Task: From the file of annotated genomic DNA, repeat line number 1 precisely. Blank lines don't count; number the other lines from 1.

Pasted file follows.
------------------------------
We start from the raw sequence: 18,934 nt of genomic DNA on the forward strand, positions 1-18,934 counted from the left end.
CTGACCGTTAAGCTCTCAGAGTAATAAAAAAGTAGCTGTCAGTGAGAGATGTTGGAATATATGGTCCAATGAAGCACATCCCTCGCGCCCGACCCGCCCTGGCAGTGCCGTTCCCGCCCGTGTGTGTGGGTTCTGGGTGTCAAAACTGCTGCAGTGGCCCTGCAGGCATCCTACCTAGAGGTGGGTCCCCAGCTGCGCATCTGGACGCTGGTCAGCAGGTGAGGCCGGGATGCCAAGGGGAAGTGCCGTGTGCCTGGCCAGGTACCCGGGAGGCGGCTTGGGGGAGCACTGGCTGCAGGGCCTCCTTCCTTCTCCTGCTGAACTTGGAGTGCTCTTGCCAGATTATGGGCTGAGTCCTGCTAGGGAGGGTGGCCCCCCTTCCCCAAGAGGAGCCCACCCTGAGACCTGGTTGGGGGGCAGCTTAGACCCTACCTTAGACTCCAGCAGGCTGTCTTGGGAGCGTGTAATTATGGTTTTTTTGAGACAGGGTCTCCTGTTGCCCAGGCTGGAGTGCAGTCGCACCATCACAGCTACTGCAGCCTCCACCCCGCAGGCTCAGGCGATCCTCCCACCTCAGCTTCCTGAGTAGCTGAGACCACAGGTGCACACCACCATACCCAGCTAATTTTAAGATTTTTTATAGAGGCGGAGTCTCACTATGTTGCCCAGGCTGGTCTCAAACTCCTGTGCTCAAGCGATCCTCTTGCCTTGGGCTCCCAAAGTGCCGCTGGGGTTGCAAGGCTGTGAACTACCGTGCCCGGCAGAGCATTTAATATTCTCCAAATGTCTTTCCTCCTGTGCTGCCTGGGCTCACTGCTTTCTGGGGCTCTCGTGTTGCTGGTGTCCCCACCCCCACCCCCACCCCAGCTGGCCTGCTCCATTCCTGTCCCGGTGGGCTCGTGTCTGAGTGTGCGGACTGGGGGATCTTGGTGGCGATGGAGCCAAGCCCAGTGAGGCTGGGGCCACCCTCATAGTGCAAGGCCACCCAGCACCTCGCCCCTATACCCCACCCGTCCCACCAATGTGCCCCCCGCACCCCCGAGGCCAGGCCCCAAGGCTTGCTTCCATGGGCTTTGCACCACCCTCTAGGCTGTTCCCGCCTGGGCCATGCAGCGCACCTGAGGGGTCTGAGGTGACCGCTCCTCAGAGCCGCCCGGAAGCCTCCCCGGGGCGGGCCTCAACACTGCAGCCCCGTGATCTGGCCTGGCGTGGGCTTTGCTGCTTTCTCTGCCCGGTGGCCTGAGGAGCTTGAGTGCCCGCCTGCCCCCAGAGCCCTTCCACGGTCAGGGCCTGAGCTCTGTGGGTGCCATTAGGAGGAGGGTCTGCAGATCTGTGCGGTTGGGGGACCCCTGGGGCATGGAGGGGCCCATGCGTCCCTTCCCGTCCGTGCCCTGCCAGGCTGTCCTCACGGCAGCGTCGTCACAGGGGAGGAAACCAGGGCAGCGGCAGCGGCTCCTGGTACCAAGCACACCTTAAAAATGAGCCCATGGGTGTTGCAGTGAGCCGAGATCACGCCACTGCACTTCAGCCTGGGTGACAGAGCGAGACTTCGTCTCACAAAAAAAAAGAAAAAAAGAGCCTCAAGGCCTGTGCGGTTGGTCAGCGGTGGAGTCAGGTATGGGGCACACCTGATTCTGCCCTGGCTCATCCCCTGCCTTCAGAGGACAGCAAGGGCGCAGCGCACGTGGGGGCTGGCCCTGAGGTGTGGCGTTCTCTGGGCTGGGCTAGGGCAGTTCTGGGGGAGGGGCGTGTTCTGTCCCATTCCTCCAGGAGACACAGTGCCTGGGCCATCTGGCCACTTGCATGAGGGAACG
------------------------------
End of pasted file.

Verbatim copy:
We start from the raw sequence: 18,934 nt of genomic DNA on the forward strand, positions 1-18,934 counted from the left end.